“Those who do not learn from history are doomed to repeat it” – George Santayana
It does not matter if your investment choices are driven by fundamental or technical factors, you have to respect history. Take big market corrections. Societe Generale produced this fascinating chart in the last couple of weeks on the number of days since the last 10% correction in the MSCI World Index.
Where are we today? 400 days. In today’s markets that is a long time. It is certainly enough time for market participants to shake off the gloom and doom of the global financial crisis and those violent 2007-2012 ‘risk on or risk off’ markets to post some gains and start to feel confident again about the future. I even heard on Wednesday the talking heads on the various financial TV channels mumbling about the ‘first Davos meeting for five years when we have not been focused on a crisis’. With events in the emerging markets, in particular Turkey and Argentina in recent weeks and the global rout on Friday then of course they were tempting fate…
That is the problem with time and the financial markets: people start getting comfortable. In turn this leads to complacency, inappropriate position selection, risk appraisal and so finally the cycle repeats again and a new crisis is born… Collectively we never learn from history.
There have been just two occasions in the last twenty years when we have broken through the 400 day barrier. Those of you with 20+ years of market experience will remember well the early 1990s, the ‘green shoots’ of economic recovery and – in hindsight – a five year bull run which ended in 1997-8 with an economic crisis in Asia, a Russian debt default, the failure of the global hedge fund Long Term Capital and Alan Greenspan of the US Federal Reserve slashing interest rates to support the global economy.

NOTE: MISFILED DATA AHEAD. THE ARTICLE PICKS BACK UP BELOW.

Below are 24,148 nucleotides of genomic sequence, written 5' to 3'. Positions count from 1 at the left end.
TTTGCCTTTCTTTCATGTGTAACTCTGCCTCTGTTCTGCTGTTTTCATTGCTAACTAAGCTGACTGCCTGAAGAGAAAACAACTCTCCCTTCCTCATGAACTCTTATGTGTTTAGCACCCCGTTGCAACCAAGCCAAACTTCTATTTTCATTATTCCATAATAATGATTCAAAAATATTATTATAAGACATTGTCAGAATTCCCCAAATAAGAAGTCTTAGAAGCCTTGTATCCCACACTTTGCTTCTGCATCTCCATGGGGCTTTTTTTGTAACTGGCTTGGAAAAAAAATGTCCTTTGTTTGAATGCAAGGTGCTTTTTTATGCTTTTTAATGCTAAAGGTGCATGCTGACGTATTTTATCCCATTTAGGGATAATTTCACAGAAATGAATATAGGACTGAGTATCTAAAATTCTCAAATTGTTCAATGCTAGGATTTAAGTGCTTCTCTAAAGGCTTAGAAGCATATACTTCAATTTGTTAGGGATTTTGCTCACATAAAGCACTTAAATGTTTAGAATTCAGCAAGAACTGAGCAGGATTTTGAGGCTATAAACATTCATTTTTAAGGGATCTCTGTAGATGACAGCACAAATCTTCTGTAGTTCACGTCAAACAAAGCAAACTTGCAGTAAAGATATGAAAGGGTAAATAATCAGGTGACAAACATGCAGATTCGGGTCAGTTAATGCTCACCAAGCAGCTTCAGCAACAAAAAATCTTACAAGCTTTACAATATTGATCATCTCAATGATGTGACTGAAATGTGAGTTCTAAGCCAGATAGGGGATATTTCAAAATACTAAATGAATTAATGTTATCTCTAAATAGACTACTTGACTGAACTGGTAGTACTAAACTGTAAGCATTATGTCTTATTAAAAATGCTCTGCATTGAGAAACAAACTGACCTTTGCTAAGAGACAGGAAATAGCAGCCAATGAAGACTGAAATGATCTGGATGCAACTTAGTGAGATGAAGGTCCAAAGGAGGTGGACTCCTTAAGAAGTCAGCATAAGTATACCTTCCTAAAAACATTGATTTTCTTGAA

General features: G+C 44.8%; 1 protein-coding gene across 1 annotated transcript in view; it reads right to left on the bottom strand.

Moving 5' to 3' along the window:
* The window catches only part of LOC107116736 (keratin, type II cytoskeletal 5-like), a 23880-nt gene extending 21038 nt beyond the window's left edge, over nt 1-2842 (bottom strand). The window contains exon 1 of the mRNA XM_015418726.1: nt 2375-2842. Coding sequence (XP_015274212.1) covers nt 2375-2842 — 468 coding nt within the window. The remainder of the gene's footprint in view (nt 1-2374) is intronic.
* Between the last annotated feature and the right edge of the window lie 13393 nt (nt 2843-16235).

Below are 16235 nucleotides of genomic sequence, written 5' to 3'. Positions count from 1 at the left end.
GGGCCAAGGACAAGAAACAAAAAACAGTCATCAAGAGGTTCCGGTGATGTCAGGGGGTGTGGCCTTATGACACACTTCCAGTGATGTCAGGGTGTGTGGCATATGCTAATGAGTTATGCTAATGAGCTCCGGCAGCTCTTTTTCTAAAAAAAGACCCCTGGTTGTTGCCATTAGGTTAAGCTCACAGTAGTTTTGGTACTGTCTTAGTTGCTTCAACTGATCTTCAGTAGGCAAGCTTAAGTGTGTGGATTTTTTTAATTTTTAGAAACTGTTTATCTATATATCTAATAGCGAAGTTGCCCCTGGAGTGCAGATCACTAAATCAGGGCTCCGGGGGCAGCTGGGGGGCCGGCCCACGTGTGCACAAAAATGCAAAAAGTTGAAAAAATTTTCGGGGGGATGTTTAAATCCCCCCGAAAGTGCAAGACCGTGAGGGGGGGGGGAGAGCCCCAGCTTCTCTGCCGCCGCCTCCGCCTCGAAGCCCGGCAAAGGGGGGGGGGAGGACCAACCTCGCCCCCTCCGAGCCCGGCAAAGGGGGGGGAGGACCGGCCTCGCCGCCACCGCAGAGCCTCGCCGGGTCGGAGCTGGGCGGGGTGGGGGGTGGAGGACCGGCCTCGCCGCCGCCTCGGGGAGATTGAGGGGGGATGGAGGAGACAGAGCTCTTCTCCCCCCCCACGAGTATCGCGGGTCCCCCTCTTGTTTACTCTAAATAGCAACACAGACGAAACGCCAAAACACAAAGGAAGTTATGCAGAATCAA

And how about the late 2002-2006 period? Well, we all know how that ultimately ended. As I said above, complacency leading inexorably to a crisis.
The period we should be looking at in the above chart is the one ending in 2000 when the duration length again touched 400 days. Picking up with Mr Greenspan again of the Federal Reserve, when the global financial markets had worked out that the ‘Greenspan put’ was in place and not going away, optimism swung back and markets rose sharply in a technology boom frenzy throughout 1999… and then hit a brick wall of valuation and fundamental concerns when the new Century started.
Does any of that sound familiar? Substitute ‘Greenspan put’ for ‘global QE’ and ‘a technology boom frenzy’ for ‘index fund excitement’ and this shares many similarities with today. That brick wall of valuation and fundamental concerns is out there.
Predicting with precision a 10% correction is never easy but it is worth remembering one important lesson about successfully investing in the 2000-2 period: there were ways to make money. Back then being short or not holding the excessively pumped-up technology, media or telecoms names was one route. By contrast, tobacco, utility and mining names provided strong upside opportunities. The themes, sectors and individual stock names will be different but when the 10% correction does come the market will be shaken-up way beyond the headline index levels. That is an opportunity for the active investor.
Submitted by Financialorbit.com